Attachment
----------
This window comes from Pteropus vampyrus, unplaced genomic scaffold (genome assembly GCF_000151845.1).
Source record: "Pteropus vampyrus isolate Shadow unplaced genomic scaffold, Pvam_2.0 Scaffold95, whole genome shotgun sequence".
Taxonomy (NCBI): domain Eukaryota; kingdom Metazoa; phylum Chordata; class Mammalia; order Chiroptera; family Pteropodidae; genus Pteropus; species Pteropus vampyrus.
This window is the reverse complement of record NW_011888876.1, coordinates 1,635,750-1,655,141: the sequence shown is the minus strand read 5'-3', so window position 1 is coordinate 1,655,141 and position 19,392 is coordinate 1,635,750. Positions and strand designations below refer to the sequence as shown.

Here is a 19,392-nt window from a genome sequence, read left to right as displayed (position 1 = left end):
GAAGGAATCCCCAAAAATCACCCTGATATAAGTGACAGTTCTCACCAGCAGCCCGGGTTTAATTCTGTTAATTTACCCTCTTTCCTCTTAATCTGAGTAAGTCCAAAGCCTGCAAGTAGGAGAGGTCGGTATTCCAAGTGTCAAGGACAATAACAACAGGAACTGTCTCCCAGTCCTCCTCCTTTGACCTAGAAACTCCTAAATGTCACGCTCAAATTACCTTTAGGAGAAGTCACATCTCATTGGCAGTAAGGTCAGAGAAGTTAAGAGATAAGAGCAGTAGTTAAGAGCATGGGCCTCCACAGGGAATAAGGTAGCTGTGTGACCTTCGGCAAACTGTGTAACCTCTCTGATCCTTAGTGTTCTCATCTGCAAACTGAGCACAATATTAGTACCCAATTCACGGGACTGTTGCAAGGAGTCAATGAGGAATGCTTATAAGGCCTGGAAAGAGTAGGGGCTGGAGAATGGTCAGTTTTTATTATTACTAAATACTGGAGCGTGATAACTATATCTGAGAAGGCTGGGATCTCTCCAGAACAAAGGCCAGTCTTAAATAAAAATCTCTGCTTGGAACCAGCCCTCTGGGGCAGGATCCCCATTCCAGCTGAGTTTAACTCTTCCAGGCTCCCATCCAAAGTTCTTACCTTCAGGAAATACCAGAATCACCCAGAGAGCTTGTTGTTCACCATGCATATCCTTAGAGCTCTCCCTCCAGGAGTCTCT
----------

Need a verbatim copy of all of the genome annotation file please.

This window comes from Pteropus vampyrus, unplaced genomic scaffold (genome assembly GCF_000151845.1).
Source record: "Pteropus vampyrus isolate Shadow unplaced genomic scaffold, Pvam_2.0 Scaffold95, whole genome shotgun sequence".
Taxonomy (NCBI): domain Eukaryota; kingdom Metazoa; phylum Chordata; class Mammalia; order Chiroptera; family Pteropodidae; genus Pteropus; species Pteropus vampyrus.
This window is the reverse complement of record NW_011888876.1, coordinates 1,635,750-1,655,141: the sequence shown is the minus strand read 5'-3', so window position 1 is coordinate 1,655,141 and position 19,392 is coordinate 1,635,750. Positions and strand designations below refer to the sequence as shown.

Here is a 19,392-nt window from a genome sequence, read left to right as displayed (position 1 = left end):
GAAGGAATCCCCAAAAATCACCCTGATATAAGTGACAGTTCTCACCAGCAGCCCGGGTTTAATTCTGTTAATTTACCCTCTTTCCTCTTAATCTGAGTAAGTCCAAAGCCTGCAAGTAGGAGAGGTCGGTATTCCAAGTGTCAAGGACAATAACAACAGGAACTGTCTCCCAGTCCTCCTCCTTTGACCTAGAAACTCCTAAATGTCACGCTCAAATTACCTTTAGGAGAAGTCACATCTCATTGGCAGTAAGGTCAGAGAAGTTAAGAGATAAGAGCAGTAGTTAAGAGCATGGGCCTCCACAGGGAATAAGGTAGCTGTGTGACCTTCGGCAAACTGTGTAACCTCTCTGATCCTTAGTGTTCTCATCTGCAAACTGAGCACAATATTAGTACCCAATTCACGGGACTGTTGCAAGGAGTCAATGAGGAATGCTTATAAGGCCTGGAAAGAGTAGGGGCTGGAGAATGGTCAGTTTTTATTATTACTAAATACTGGAGCGTGATAACTATATCTGAGAAGGCTGGGATCTCTCCAGAACAAAGGCCAGTCTTAAATAAAAATCTCTGCTTGGAACCAGCCCTCTGGGGCAGGATCCCCATTCCAGCTGAGTTTAACTCTTCCAGGCTCCCATCCAAAGTTCTTACCTTCAGGAAATACCAGAATCACCCAGAGAGCTTGTTGTTCACCATGCATATCCTTAGAGCTCTCCCTCCAGGAGTCTCT